About eight Naval Academy midshipmen wandered helplessly around an Arnold grocery store last week, clutching a large coffee can stuffed with money.
The shoppers were part of the academy's food drive for Thanksgiving boxes, for which the midshipmen themselves collected money and shopped.
After watching their anxiety, a store manager called the academy.The men need help, he told Mary Torrese, the academy's project coordinator. Can you send somebody?
Torrese, who is supervising the annual Thanksgiving charity project, arrived to find the fellows earnestly comparing prices on canned pumpkin and shaking their coffee can sothe small change jingled.
"We have $360 dollars, ma'am," they told her proudly, then promptly walked off, leaving their horde unattended in a shopping cart.
Torrese gently suggested they might want tohang onto the can and helped shepherd the young men through the intricacies of shopping for the needy.
Sunday evening, the midshipmen were among dozens of academy students and workers who presented nearly 1,000 boxes of food to charity in a ceremony at the Main Chapel.
The midshipmen met in the back of the chapel and followed a bagpipe band to the altar, the bagpipe because it is the musical instrument used during wartime. "And this is a war on hunger," says Torrese.
Representatives of about a dozen organizations, including the Salvation Army and the Lighthouse Shelter, attended the event to pick up the boxes of food.
In addition to providing food for homeless sheltersand other charitable groups, the academy is helping out another 30 families referred by the Department on Aging, Torrese says.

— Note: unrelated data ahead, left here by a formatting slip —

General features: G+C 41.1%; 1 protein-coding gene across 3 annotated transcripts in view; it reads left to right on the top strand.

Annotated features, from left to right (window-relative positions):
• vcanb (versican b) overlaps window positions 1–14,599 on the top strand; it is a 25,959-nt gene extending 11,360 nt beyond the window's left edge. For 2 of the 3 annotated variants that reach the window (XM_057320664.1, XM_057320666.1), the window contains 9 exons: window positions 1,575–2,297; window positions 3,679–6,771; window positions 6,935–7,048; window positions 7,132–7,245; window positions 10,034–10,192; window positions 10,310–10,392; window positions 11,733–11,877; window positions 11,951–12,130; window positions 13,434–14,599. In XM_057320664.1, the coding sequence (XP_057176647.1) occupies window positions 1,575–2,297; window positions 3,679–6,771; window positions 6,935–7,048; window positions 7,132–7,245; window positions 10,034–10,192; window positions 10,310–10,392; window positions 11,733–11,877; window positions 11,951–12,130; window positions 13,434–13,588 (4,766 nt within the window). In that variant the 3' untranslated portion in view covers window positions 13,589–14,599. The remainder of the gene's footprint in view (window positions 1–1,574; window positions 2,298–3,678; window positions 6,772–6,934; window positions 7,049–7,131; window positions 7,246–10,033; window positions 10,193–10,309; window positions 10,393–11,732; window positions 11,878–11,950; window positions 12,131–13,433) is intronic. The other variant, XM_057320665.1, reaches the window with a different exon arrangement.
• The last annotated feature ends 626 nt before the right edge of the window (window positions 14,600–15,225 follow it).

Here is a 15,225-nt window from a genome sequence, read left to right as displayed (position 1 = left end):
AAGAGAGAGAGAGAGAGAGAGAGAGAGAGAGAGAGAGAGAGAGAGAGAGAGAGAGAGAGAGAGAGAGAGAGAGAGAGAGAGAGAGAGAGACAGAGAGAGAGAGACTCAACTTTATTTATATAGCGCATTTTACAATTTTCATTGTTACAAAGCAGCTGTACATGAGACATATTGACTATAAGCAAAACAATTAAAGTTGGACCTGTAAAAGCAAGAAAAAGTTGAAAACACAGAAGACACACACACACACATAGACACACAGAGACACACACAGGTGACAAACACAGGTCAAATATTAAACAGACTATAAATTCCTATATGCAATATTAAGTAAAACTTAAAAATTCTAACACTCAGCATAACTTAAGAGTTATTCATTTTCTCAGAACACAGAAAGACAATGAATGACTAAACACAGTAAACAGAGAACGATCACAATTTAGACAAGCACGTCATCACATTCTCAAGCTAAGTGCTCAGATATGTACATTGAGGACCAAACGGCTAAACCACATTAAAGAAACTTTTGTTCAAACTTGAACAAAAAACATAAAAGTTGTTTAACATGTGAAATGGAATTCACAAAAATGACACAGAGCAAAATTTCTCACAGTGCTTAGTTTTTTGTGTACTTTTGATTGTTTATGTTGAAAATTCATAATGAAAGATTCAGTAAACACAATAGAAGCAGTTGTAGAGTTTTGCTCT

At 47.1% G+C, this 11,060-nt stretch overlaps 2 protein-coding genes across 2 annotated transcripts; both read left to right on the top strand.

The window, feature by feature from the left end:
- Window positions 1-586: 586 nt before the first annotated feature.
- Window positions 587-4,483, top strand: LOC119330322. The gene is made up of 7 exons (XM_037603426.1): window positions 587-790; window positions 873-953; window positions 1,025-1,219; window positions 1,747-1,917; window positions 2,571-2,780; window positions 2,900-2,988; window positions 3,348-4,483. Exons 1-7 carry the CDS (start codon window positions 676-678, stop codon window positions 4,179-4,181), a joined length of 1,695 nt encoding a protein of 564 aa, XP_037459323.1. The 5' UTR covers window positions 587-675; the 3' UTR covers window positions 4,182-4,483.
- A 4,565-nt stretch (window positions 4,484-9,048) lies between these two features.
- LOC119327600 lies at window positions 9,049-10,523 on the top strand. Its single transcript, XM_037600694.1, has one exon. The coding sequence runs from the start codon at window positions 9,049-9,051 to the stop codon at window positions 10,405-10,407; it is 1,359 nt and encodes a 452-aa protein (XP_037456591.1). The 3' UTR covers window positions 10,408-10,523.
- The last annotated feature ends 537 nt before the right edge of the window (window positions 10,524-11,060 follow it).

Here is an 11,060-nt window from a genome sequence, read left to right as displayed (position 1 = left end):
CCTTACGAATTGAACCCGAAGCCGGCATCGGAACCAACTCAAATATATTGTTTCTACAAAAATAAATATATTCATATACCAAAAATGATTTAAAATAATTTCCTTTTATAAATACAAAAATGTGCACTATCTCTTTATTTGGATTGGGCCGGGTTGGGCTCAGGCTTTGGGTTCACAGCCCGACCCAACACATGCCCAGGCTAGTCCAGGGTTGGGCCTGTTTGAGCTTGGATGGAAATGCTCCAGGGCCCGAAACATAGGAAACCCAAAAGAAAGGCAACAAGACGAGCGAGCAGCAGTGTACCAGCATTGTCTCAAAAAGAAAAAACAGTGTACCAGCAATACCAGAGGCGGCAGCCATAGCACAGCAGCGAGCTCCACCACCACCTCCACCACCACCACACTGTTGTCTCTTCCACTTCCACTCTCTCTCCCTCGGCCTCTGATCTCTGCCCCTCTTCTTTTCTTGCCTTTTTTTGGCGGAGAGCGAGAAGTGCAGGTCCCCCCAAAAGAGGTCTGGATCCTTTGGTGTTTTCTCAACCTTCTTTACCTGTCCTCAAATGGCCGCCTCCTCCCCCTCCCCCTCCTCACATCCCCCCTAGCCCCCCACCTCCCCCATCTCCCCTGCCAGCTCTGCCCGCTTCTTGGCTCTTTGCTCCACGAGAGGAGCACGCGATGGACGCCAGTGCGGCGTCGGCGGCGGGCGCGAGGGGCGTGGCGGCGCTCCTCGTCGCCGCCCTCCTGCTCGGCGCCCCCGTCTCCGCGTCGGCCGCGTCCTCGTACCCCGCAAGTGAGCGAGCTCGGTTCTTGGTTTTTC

"The outpouring of giving has been stupendous," she says. "We've had hotels bringing in baskets, and all divisions of the Naval Academy.
"We got stuff from people working in the laundry here, and food services, not just midshipmen," she says. "Everybody gave. The people in supplyhave gone out of their way to help. One person brought a basket shaped like a turkey."
Several county grocery stores also gave the midshipmen discounts and extra items for the boxes.
Torrese has been trying to arouse interest in the giving project for weeks, recently borrowing a pet turkey to walk it around the academy grounds.
"The mids were saying, 'We've never seen a real turkey before. You're not gonna cook it, are you, ma'am?' "
Until recently, the Naval Academy celebrated Thanksgiving by holding an ecumenical dinner for the students. About three years ago, someone suggested the school should give, rather than get.
That first year, the academy collected 189 boxes of food -- each filled with all the goodies for a Thanksgiving dinner. Last year, the number had jumped to 600, and this year, everyonepitched in to pack nearly 1,000 boxes.
Torrese handed out a Thanksgiving menu of traditional food to give the midshipmen a buying guide: stuffing, cranberry sauce, everything needed to make a full meal.
Added to each of the boxes was a $15 gift certificate that the recipient's family could use to buy a turkey or other favorite meat. After having someone donate a dead turkey, feathers and all, two years ago, Torrese wasn't taking any chances.
"I thought, 'What am I going to do with it?' So we came up with the certificate idea," she says.
For Torrese, and everyone who donated food and money, the day after tomorrow will be extra special, she says. "One mid came up to me and said, 'I'm going to feel so good on Thanksgiving. It really is more blessed to give.' "